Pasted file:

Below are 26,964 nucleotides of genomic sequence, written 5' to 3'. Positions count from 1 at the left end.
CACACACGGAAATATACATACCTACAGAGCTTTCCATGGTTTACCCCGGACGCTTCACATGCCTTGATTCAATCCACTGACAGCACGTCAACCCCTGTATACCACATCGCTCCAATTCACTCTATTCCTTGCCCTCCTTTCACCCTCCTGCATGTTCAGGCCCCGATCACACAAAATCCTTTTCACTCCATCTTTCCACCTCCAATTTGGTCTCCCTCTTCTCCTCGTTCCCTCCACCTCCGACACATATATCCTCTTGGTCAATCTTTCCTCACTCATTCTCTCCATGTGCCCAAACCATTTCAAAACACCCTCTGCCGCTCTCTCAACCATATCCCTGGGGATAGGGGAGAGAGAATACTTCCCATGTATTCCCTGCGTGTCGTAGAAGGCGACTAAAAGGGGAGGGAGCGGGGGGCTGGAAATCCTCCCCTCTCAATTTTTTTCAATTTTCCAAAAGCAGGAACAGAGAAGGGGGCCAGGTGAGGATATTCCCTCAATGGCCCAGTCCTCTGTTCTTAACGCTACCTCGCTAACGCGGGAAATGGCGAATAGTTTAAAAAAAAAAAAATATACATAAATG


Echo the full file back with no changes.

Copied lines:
Below are 26,964 nucleotides of genomic sequence, written 5' to 3'. Positions count from 1 at the left end.
CACACACGGAAATATACATACCTACAGAGCTTTCCATGGTTTACCCCGGACGCTTCACATGCCTTGATTCAATCCACTGACAGCACGTCAACCCCTGTATACCACATCGCTCCAATTCACTCTATTCCTTGCCCTCCTTTCACCCTCCTGCATGTTCAGGCCCCGATCACACAAAATCCTTTTCACTCCATCTTTCCACCTCCAATTTGGTCTCCCTCTTCTCCTCGTTCCCTCCACCTCCGACACATATATCCTCTTGGTCAATCTTTCCTCACTCATTCTCTCCATGTGCCCAAACCATTTCAAAACACCCTCTGCCGCTCTCTCAACCATATCCCTGGGGATAGGGGAGAGAGAATACTTCCCATGTATTCCCTGCGTGTCGTAGAAGGCGACTAAAAGGGGAGGGAGCGGGGGGCTGGAAATCCTCCCCTCTCAATTTTTTTCAATTTTCCAAAAGCAGGAACAGAGAAGGGGGCCAGGTGAGGATATTCCCTCAATGGCCCAGTCCTCTGTTCTTAACGCTACCTCGCTAACGCGGGAAATGGCGAATAGTTTAAAAAAAAAAAAATATACATAAATG